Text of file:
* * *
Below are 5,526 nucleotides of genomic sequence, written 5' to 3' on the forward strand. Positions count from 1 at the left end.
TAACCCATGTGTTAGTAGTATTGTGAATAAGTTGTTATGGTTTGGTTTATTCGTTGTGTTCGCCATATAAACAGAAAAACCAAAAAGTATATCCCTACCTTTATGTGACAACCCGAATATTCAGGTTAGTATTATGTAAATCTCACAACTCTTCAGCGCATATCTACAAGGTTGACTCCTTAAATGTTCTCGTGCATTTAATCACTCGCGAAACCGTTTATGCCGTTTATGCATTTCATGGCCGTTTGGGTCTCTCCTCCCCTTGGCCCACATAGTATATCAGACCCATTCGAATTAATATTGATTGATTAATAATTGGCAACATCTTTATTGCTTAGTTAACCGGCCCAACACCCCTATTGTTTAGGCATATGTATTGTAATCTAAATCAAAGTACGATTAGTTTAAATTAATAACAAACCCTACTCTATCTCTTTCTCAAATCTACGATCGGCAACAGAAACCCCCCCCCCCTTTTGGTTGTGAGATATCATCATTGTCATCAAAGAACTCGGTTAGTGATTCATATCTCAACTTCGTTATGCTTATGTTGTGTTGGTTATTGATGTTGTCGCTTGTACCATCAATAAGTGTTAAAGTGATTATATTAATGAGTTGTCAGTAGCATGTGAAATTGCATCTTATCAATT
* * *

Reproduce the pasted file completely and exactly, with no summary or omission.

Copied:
Below are 5,526 nucleotides of genomic sequence, written 5' to 3' on the forward strand. Positions count from 1 at the left end.
TAACCCATGTGTTAGTAGTATTGTGAATAAGTTGTTATGGTTTGGTTTATTCGTTGTGTTCGCCATATAAACAGAAAAACCAAAAAGTATATCCCTACCTTTATGTGACAACCCGAATATTCAGGTTAGTATTATGTAAATCTCACAACTCTTCAGCGCATATCTACAAGGTTGACTCCTTAAATGTTCTCGTGCATTTAATCACTCGCGAAACCGTTTATGCCGTTTATGCATTTCATGGCCGTTTGGGTCTCTCCTCCCCTTGGCCCACATAGTATATCAGACCCATTCGAATTAATATTGATTGATTAATAATTGGCAACATCTTTATTGCTTAGTTAACCGGCCCAACACCCCTATTGTTTAGGCATATGTATTGTAATCTAAATCAAAGTACGATTAGTTTAAATTAATAACAAACCCTACTCTATCTCTTTCTCAAATCTACGATCGGCAACAGAAACCCCCCCCCCCTTTTGGTTGTGAGATATCATCATTGTCATCAAAGAACTCGGTTAGTGATTCATATCTCAACTTCGTTATGCTTATGTTGTGTTGGTTATTGATGTTGTCGCTTGTACCATCAATAAGTGTTAAAGTGATTATATTAATGAGTTGTCAGTAGCATGTGAAATTGCATCTTATCAATT